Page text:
Coronavirus

Federal Court Strikes Down CDC's Controversial Eviction Ban as Unconstitutional

A nationwide ban on evictions is well outside the congressional power to regulate interstate commerce, ruled U.S. District Judge J. Campbell Barker on Thursday.

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In a surprise decision Thursday, a federal court has struck down the Centers for Disease Control and Prevention's (CDC) controversial ban on evictions as unconstitutional.

The federal government's power to regulate interstate commerce "does not include the power to impose the challenged eviction moratorium," wrote Judge J. Campbell Barker for the U.S. District Court for the Eastern District of Texas in his opinion yesterday. "Although the COVID-19 pandemic persists, so does the Constitution."

This ruling comes in response to a lawsuit brought by the Texas Public Policy Foundation (TPPF) and the Southeastern Legal Foundation on behalf of several Texas landlords who've been prevented from evicting non-paying tenants because of the CDC's order.

"My clients have continued to have the cost of their property, their property taxes, their mortgages, their costs of maintaining and upkeep," says Robert Henneke, general counsel for the TPPF. "At the same time, in the last five months, they've been prohibited by the federal government from collecting rent. That's caused them injury they can start recovering from here beginning today."

Housing advocates, who've long supported a nationwide eviction moratorium, are less pleased.

"This court decision must not stand, the federal government must vigorously defend, extend, strengthen and enforce the CDC order," said Diane Yentel, president and CEO of the National Low Income Housing Coalition. "Evictions risk lives, drive families deeper into poverty, and strain our already overstretched public health systems."

The CDC first issued its eviction ban back in September 2020. The order forbade rental property owners from evicting tenants for non-payment of rent so long as they filed a hardship declaration saying that they'd made efforts to obtain government assistance and that their eviction would result in them moving into a more crowded living situation.

Landlords who violated the eviction ban could face hundreds of thousands of dollars in fines, and even jail time.

The moratorium was originally supposed to expire on December 31. Congress extended it through the end of January when it passed its $900 billion relief package that month. President Joe Biden extended it once again through the end of March.

From the beginning, the federal government's eviction ban has been legally controversial.

The CDC has justified it by pointing to the Public Health Service Act, which says federal health officials have the power to take measures "reasonably necessary" to prevent the interstate spread of communicable disease. The law goes on to list "inspection, fumigation, disinfection, [and] sanitation" as examples of measures public health authorities can take.

The agency has argued that an eviction ban is a "reasonably necessary" means of fighting the pandemic, given that evicted tenants might spread COVID-19 to their next living situations.

Critics of the CDC's eviction ban argued this interpretation of the law would give the agency unilateral authority to issue near-limitless restrictions in the name of preventing the spread of COVID-19.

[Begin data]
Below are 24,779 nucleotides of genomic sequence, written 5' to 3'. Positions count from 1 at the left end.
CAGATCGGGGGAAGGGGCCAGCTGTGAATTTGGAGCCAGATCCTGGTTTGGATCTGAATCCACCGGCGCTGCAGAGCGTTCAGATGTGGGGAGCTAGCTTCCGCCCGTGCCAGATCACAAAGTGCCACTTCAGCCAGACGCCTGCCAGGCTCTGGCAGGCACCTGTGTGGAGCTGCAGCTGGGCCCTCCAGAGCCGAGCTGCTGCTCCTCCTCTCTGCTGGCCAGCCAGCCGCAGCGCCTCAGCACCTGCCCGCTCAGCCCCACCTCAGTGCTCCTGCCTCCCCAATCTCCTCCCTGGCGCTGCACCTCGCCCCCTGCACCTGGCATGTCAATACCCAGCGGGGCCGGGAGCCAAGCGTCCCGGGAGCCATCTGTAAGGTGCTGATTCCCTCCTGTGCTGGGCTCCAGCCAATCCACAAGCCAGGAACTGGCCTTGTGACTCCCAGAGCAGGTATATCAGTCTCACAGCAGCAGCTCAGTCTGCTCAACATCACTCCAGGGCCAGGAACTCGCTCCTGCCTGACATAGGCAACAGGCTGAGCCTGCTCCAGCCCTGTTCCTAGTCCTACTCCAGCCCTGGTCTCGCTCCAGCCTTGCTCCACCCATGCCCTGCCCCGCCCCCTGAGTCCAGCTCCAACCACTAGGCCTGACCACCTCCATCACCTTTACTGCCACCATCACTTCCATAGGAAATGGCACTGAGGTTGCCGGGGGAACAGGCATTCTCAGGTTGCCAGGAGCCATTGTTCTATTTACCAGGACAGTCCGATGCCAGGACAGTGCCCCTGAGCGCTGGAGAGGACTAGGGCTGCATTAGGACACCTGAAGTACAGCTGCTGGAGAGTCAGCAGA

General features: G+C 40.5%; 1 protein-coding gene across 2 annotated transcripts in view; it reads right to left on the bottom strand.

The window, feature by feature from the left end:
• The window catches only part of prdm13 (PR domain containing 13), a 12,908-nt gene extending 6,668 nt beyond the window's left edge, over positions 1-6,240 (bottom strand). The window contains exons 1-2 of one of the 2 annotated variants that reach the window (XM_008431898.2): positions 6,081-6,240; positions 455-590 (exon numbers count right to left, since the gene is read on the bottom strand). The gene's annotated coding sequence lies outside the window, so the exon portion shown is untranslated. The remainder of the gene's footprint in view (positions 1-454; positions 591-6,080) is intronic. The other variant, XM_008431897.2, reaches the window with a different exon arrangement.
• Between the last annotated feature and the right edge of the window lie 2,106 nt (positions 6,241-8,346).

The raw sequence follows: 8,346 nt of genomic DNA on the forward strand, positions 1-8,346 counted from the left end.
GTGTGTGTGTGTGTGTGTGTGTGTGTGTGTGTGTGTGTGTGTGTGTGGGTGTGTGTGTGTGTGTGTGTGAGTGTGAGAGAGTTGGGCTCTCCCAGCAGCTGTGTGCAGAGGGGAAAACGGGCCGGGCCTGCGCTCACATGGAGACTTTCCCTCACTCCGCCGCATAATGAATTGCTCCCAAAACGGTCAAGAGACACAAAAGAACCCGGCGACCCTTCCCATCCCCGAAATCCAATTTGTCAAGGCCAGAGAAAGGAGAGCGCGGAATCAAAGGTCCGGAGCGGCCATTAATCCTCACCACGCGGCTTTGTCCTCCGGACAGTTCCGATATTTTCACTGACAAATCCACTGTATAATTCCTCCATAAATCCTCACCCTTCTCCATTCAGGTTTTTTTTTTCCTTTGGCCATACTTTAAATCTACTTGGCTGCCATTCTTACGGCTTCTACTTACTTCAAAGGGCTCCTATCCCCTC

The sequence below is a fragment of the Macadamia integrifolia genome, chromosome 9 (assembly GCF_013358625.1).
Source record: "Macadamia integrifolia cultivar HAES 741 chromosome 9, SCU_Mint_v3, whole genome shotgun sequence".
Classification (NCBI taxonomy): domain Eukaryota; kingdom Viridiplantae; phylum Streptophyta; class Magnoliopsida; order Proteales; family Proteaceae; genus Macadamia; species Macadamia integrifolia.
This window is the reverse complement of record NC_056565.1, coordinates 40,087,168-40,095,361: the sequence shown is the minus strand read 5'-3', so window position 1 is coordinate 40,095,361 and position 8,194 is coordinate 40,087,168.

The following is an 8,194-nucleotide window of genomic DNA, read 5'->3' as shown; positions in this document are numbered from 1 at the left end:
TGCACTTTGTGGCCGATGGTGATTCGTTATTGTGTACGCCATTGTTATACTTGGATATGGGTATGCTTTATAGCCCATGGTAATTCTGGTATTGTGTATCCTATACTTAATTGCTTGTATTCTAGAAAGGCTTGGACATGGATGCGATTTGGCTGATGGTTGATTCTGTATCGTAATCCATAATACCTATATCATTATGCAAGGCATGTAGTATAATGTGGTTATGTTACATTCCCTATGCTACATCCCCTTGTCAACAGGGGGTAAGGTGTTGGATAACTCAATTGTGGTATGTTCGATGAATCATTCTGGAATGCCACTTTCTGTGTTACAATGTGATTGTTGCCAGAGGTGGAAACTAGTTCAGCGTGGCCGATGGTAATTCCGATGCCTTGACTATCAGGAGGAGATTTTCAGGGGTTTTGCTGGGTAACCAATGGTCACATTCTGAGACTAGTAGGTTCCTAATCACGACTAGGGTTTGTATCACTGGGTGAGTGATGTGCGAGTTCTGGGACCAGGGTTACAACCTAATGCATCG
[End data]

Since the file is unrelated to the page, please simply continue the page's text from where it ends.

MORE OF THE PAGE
"This broad interpretation of the regulation would give the executive the power to restrict almost any type of activity. Pretty much any economic transaction or movement of people and goods could potentially spread disease in some way," wrote George Mason University law professor Ilya Somin in September.

Multiple lawsuits have been filed against the CDC's moratorium, arguing it's a clear example of executive overreach, and that Congress never gave the agency the power to impose a nationwide eviction ban.

Barker's decision on Thursday goes further than that by saying that even if Congress wanted to impose an eviction ban, it couldn't. Its powers to regulate interstate commerce can't extend to intrastate evictions, which aren't economic activity, he ruled.

"Here, the regulated activity is not the production or use of a commodity that is traded in an interstate market. Rather, the challenged order regulates property rights in buildings—specifically, whether an owner may regain possession of property from an inhabitant," wrote Barker.

Thus, if Congress doesn't have the power to ban evictions, then it follows that it can't delegate that power to the CDC or any other agency. Barker's ruling doesn't touch eviction moratoria adopted by state or local governments.

The decision is a huge blow to supporters of the CDC's eviction ban, but its practical implications are a bit unclear.

Henneke says that the moratorium is gone, telling Reason, "This is a declaration that the order is unconstitutional followed by a final judgment to that effect from the federal court so our position is that the CDC order as a matter of law does not exist."

Yentel counters that because Barker didn't issue an injunction against the CDC's eviction ban, the protections of the moratorium remain in place.

"The Court did not issue an injunction, but the government previously said that it would follow a declaration. By my read, the order is no longer in effect," says Josh Blackman, a professor of constitutional law at the South Texas College of Law in Houston and Volokh Conspiracy contributor, in an email. "What complicates the issues is that disputes would not arise between the federal government and landlords. Rather, tenants would seek to challenge an eviction by relying on the federal order."

"The situation is messy," he concludes.

The government is likely to appeal the decision too, meaning the case will go to the U.S. Court of Appeals for the 5th Circuit.